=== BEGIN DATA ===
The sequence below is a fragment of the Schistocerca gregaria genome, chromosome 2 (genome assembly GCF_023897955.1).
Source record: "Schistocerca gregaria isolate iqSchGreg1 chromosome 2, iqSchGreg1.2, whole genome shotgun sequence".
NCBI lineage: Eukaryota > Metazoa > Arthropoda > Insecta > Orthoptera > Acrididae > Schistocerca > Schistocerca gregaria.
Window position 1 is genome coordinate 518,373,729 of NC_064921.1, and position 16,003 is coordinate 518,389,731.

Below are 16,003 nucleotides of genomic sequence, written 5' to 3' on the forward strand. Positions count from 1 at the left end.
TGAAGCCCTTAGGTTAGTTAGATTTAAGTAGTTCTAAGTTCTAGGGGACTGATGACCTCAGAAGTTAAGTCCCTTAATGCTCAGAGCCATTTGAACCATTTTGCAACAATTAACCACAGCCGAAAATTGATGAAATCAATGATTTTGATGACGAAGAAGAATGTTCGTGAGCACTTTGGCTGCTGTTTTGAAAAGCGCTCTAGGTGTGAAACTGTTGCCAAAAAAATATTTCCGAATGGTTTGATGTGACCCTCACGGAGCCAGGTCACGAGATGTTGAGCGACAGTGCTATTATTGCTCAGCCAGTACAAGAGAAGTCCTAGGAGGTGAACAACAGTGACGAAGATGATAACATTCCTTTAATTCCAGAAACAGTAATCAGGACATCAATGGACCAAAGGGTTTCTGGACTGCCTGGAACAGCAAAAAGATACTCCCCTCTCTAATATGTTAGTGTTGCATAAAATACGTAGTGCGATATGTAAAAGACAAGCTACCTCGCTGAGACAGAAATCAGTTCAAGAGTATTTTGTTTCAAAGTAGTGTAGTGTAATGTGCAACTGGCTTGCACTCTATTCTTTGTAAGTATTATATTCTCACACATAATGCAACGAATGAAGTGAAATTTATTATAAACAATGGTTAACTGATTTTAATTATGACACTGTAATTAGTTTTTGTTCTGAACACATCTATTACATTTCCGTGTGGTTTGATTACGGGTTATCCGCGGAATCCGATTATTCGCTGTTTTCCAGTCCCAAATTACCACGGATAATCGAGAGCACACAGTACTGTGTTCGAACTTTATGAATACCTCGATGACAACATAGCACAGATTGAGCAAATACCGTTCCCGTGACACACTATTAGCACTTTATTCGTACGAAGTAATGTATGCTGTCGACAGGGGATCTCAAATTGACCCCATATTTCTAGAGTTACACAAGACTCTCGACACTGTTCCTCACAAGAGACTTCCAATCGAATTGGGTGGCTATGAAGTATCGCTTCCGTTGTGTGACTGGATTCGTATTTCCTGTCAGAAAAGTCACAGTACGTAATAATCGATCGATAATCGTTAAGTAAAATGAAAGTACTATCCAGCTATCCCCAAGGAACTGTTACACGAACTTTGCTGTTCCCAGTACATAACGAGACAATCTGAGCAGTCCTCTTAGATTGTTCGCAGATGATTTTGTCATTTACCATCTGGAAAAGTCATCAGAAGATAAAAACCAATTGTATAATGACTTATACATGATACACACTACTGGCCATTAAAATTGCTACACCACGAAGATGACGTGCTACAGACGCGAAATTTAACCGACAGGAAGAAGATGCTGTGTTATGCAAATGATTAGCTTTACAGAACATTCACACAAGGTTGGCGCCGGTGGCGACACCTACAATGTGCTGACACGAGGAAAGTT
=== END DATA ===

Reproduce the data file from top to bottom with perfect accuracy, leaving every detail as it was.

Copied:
The sequence below is a fragment of the Schistocerca gregaria genome, chromosome 2 (genome assembly GCF_023897955.1).
Source record: "Schistocerca gregaria isolate iqSchGreg1 chromosome 2, iqSchGreg1.2, whole genome shotgun sequence".
NCBI lineage: Eukaryota > Metazoa > Arthropoda > Insecta > Orthoptera > Acrididae > Schistocerca > Schistocerca gregaria.
Window position 1 is genome coordinate 518,373,729 of NC_064921.1, and position 16,003 is coordinate 518,389,731.

Below are 16,003 nucleotides of genomic sequence, written 5' to 3' on the forward strand. Positions count from 1 at the left end.
TGAAGCCCTTAGGTTAGTTAGATTTAAGTAGTTCTAAGTTCTAGGGGACTGATGACCTCAGAAGTTAAGTCCCTTAATGCTCAGAGCCATTTGAACCATTTTGCAACAATTAACCACAGCCGAAAATTGATGAAATCAATGATTTTGATGACGAAGAAGAATGTTCGTGAGCACTTTGGCTGCTGTTTTGAAAAGCGCTCTAGGTGTGAAACTGTTGCCAAAAAAATATTTCCGAATGGTTTGATGTGACCCTCACGGAGCCAGGTCACGAGATGTTGAGCGACAGTGCTATTATTGCTCAGCCAGTACAAGAGAAGTCCTAGGAGGTGAACAACAGTGACGAAGATGATAACATTCCTTTAATTCCAGAAACAGTAATCAGGACATCAATGGACCAAAGGGTTTCTGGACTGCCTGGAACAGCAAAAAGATACTCCCCTCTCTAATATGTTAGTGTTGCATAAAATACGTAGTGCGATATGTAAAAGACAAGCTACCTCGCTGAGACAGAAATCAGTTCAAGAGTATTTTGTTTCAAAGTAGTGTAGTGTAATGTGCAACTGGCTTGCACTCTATTCTTTGTAAGTATTATATTCTCACACATAATGCAACGAATGAAGTGAAATTTATTATAAACAATGGTTAACTGATTTTAATTATGACACTGTAATTAGTTTTTGTTCTGAACACATCTATTACATTTCCGTGTGGTTTGATTACGGGTTATCCGCGGAATCCGATTATTCGCTGTTTTCCAGTCCCAAATTACCACGGATAATCGAGAGCACACAGTACTGTGTTCGAACTTTATGAATACCTCGATGACAACATAGCACAGATTGAGCAAATACCGTTCCCGTGACACACTATTAGCACTTTATTCGTACGAAGTAATGTATGCTGTCGACAGGGGATCTCAAATTGACCCCATATTTCTAGAGTTACACAAGACTCTCGACACTGTTCCTCACAAGAGACTTCCAATCGAATTGGGTGGCTATGAAGTATCGCTTCCGTTGTGTGACTGGATTCGTATTTCCTGTCAGAAAAGTCACAGTACGTAATAATCGATCGATAATCGTTAAGTAAAATGAAAGTACTATCCAGCTATCCCCAAGGAACTGTTACACGAACTTTGCTGTTCCCAGTACATAACGAGACAATCTGAGCAGTCCTCTTAGATTGTTCGCAGATGATTTTGTCATTTACCATCTGGAAAAGTCATCAGAAGATAAAAACCAATTGTATAATGACTTATACATGATACACACTACTGGCCATTAAAATTGCTACACCACGAAGATGACGTGCTACAGACGCGAAATTTAACCGACAGGAAGAAGATGCTGTGTTATGCAAATGATTAGCTTTACAGAACATTCACACAAGGTTGGCGCCGGTGGCGACACCTACAATGTGCTGACACGAGGAAAGTT